KIBBUTZ KFAR AZA, ISRAEL —
Israelis in communities lying close to the boundary with Gaza are trying to recover from the month-long conflict in which more than 3,000 rockets have been fired into Israel. Some have returned home, but they say they live in fear.
Workers at Kfar Aza repair a roof damaged by a rocket from Gaza. No one was hurt. Most families evacuated when the conflict started, leaving only a few to care for the place.
This community of 800 people was hit 15 times during the recent conflict. One man, the head of a local college, was wounded coming home from work. He heard the warning but did not have time to take cover.
Teacher Orit Tsadikevitch said when the siren sounds she has almost no time to get her four children into the safe room.
“In the middle of the night there is an alarm and I have 15 seconds, 15 seconds, to run to a shelter place, to the safety room, which is built out of concrete," said Tsadikevitch. "And I have to choose which children I’m going to take first.”
Nearby Sderot has been hard-hit since Hamas seized power in Gaza -- as can be seen by the rockets on display at the police station. Many residents are angry with the government, according to former mayor Eli Moyale.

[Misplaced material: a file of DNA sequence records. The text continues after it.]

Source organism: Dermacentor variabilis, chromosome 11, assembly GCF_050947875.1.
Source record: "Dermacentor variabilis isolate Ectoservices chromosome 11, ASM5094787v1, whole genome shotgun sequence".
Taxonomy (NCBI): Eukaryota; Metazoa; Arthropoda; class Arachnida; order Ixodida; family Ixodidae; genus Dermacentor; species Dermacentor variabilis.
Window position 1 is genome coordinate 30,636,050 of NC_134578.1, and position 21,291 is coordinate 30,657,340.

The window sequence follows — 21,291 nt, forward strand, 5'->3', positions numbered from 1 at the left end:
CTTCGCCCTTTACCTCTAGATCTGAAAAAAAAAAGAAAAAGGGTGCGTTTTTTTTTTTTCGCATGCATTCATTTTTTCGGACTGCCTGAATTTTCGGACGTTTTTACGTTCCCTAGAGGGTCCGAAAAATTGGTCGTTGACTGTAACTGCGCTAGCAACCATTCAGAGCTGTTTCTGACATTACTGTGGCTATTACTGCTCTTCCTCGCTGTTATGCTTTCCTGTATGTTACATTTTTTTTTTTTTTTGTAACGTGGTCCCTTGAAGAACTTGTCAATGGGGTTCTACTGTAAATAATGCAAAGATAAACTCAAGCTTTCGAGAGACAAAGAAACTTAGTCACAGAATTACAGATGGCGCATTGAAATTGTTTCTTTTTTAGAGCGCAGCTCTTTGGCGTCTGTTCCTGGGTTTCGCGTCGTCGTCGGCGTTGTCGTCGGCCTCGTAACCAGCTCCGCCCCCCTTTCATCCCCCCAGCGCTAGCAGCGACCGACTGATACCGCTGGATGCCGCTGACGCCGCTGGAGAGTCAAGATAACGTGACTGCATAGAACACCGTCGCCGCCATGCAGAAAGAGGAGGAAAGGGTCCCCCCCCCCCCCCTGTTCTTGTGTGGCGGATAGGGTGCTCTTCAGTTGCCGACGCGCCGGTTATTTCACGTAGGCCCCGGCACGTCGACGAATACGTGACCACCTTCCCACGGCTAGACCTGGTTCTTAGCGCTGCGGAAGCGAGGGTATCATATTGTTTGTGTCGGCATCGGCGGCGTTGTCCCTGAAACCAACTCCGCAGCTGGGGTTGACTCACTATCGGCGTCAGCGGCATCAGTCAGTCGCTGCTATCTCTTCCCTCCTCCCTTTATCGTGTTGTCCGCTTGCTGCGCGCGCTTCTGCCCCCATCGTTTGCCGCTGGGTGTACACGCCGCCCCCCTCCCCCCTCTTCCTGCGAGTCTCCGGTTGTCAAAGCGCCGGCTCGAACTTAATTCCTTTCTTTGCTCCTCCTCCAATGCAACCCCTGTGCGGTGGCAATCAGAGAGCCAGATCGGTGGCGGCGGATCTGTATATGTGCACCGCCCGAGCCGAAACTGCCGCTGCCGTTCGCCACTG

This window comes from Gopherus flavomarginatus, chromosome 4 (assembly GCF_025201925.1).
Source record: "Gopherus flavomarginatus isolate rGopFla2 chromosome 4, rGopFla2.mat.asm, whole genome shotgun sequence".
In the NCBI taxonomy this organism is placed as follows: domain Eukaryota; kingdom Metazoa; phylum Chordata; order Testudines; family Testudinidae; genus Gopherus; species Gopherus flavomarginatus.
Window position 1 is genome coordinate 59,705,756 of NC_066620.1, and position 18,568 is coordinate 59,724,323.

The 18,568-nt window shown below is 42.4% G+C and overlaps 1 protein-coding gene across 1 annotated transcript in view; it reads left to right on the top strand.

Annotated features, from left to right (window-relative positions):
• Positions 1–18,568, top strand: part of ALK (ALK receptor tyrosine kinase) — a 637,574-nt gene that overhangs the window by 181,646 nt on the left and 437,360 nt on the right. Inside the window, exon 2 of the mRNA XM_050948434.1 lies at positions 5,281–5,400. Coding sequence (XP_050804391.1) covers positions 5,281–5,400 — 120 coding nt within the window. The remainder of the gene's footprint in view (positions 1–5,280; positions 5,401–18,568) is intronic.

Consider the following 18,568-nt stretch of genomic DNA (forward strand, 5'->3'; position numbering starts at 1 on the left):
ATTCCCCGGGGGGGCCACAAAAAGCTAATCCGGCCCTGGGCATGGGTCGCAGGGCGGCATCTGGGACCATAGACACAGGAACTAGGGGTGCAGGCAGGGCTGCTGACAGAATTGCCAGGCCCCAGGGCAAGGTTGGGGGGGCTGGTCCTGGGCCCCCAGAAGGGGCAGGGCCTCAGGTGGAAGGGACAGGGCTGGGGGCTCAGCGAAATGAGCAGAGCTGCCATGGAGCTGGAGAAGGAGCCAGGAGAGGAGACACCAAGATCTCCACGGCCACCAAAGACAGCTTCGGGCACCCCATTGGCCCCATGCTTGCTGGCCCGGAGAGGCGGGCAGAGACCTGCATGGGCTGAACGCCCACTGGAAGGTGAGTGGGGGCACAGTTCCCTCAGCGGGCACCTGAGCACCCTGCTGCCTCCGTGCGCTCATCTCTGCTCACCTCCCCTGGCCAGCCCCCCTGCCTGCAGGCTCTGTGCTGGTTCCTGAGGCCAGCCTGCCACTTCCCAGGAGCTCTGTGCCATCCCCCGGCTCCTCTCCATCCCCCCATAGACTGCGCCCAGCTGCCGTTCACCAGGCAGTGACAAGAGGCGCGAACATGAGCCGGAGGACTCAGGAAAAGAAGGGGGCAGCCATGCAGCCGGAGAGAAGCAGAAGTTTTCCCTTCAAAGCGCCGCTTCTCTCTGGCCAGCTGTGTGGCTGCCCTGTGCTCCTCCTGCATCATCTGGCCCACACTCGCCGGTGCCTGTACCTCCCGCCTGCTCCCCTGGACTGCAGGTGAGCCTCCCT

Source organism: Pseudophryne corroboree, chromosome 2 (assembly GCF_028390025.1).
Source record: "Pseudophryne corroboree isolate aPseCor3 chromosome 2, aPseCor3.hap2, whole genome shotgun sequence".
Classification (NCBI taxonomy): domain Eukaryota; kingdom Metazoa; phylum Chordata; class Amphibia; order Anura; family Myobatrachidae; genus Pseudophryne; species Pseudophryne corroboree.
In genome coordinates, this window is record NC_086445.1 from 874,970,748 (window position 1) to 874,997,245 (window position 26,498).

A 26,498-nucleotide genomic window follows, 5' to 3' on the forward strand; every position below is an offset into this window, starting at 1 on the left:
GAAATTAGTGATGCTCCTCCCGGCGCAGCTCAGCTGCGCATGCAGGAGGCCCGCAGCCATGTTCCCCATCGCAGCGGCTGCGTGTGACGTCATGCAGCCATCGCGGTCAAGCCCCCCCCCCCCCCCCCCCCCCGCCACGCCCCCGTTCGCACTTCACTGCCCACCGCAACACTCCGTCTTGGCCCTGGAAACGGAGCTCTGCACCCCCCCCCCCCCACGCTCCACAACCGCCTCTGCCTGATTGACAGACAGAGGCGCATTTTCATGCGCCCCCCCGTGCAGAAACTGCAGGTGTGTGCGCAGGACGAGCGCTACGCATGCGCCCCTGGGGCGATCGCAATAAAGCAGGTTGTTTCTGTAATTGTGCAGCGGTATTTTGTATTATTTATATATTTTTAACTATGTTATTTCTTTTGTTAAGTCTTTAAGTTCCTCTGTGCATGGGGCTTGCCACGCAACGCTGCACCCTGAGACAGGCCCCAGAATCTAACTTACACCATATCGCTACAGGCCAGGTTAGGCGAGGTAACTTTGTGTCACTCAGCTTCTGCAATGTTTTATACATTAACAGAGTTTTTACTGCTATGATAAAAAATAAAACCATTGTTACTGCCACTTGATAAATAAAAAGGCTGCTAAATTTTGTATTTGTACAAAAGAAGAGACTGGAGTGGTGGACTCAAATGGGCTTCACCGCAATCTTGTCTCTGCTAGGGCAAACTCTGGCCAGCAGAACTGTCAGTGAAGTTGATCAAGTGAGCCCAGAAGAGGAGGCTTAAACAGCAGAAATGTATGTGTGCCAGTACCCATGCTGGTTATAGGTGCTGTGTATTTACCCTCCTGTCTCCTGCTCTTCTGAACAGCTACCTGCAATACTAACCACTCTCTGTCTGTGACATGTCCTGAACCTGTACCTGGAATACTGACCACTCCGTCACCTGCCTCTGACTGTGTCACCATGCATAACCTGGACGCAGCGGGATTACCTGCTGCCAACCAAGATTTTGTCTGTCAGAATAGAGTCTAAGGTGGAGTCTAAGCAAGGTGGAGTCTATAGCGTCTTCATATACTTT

“Because somehow people in this place are believing [that] probably the Israeli government cannot provide the security needed here,” said Moyale.
Meanwhile, back at Kfar Aza, workers continue the clean-up, one from a mortar shell.
Tsadikevitch was born in this community founded by her parents more than 50 years ago. She has lived here all her life.
“Now, it’s the first time in my whole 43 years that I live here in this kibbutz that I am thinking about leaving this place,” she said.
Tsadikevitch said this is the third war in six years, and that her children are showing the effects of the constant stress.
“We just don't know, and it's really sad to live life like this. So even if you see that nobody got killed, you get killed inside, every time, every alarm, every day. It’s not quiet. It’s killing us,” she said.
Community leaders also worry that the kibbutz production of farm and plastic goods could be affected if the cycle of violence continues.